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Category: Radiation Fundamentals — Doses and Dose Calculations

The following question was answered by an expert in the appropriate field:

Q

This has been circulating on Facebook: https://www.instagram.com/p/CLlpt08DScs/?utm_source=ig_embed.

The claim: Keeping a hundred million people in an isolated place for eight hours will kill them in 20 minutes due to the natural radiation present in human bodies. Can you confirm whether this claim is indeed true or is it false and why?

A

The claim being made, or at least the inference, of death to the 100 million enclosed individuals as a consequence of exposure to radiation from internally deposited naturally occurring radionuclides, is completely false. I shall explain why below. The second part of your comments as to the Health Physics Society Ask the Experts website being a source of some referenced information is correct, and the information available there is correct. However, that information simply talks about the quantities of various radionuclides present in the body; it does not provide any specific methodology for estimating doses to individuals.

If it were possible to assemble 100 million people into a very closely spaced standing group, we would likely require an area of seven to eight square miles with people standing up back-to-back, belly-to-belly, and other orientations closer than comfortable. This is still not the optimum geometry to deliver dose most efficiently, but to optimize geometry for maximum dose it would be required to pile up the people in a great cylindrical mound with the height approximately equal to the diameter of the circular base. In such an artificial but demonstrative situation we can estimate the maximum possible dose to an individual in the group by invoking a principle called energy spatial equilibrium (ESE) in which the energy emitted per unit mass of tissue is equal to the energy deposited per unit mass of tissue; radiation dose is measure in units of energy deposited per unit mass of tissue. This principle applies when a radioactive material is distributed uniformly in a very large volume of material; neglecting the small spaces between individuals, our hypothetical group would be much greater than what would be required for ESE.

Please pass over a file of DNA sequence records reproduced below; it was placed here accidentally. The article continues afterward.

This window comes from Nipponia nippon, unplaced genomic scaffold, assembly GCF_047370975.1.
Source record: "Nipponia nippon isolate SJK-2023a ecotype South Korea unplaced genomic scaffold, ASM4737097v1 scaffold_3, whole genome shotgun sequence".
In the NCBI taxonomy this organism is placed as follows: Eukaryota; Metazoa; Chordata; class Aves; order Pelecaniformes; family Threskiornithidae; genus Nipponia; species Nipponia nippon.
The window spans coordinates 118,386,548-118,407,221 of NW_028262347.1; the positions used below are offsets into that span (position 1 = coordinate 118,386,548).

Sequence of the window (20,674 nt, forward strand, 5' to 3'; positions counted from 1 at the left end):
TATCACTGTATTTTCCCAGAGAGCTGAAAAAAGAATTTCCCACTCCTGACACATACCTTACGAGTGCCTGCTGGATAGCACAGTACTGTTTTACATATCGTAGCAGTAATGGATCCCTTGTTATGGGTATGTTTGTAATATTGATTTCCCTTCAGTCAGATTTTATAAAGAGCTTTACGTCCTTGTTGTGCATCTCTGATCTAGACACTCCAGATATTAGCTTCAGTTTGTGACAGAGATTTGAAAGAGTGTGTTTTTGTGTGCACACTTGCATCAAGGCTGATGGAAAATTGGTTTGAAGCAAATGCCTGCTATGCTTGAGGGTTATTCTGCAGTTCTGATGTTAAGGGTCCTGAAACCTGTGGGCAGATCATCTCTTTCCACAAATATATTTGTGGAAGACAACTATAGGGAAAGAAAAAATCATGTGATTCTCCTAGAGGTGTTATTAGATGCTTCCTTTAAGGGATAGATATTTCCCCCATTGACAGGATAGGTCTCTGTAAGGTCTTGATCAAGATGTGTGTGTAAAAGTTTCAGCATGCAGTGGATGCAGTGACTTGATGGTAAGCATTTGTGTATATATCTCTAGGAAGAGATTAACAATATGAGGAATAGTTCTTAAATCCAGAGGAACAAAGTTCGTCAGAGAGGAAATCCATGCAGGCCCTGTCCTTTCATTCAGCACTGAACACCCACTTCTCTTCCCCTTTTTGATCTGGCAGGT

To demonstrate the relevant calculation, we shall use only the natural radionuclide potassium-40 ( 40K), since it would account for most of the dose, and we shall initially consider only the gamma radiation since the beta radiation affects a given individual but is not penetrating enough to leave the body and irradiate anyone else (we will account for it later). In a typical 70 kg person, the expected amount of 40K is 4,260 becquerel (Bq), which represents 4,260 atoms disintegrations (d) per second; this translates to 60.86 d s-1 per kg. In 0.1067 of the decay events, one gamma (γ) ray of energy 1.461 million electron volts (MeV) is emitted. The expected dose rate to tissue, D, in units of Gray (Gy) under ESE conditions is calculated:

D = (60.86 d s-1  kg-1)(0.1067 γ d-1)(1.461 MeV γ-1)(1.6 x 10-13 J Mev-1)(1 Gy per J kg-1)(3600 s h-1)(8 h) = 4.4 x 10-8 Gy.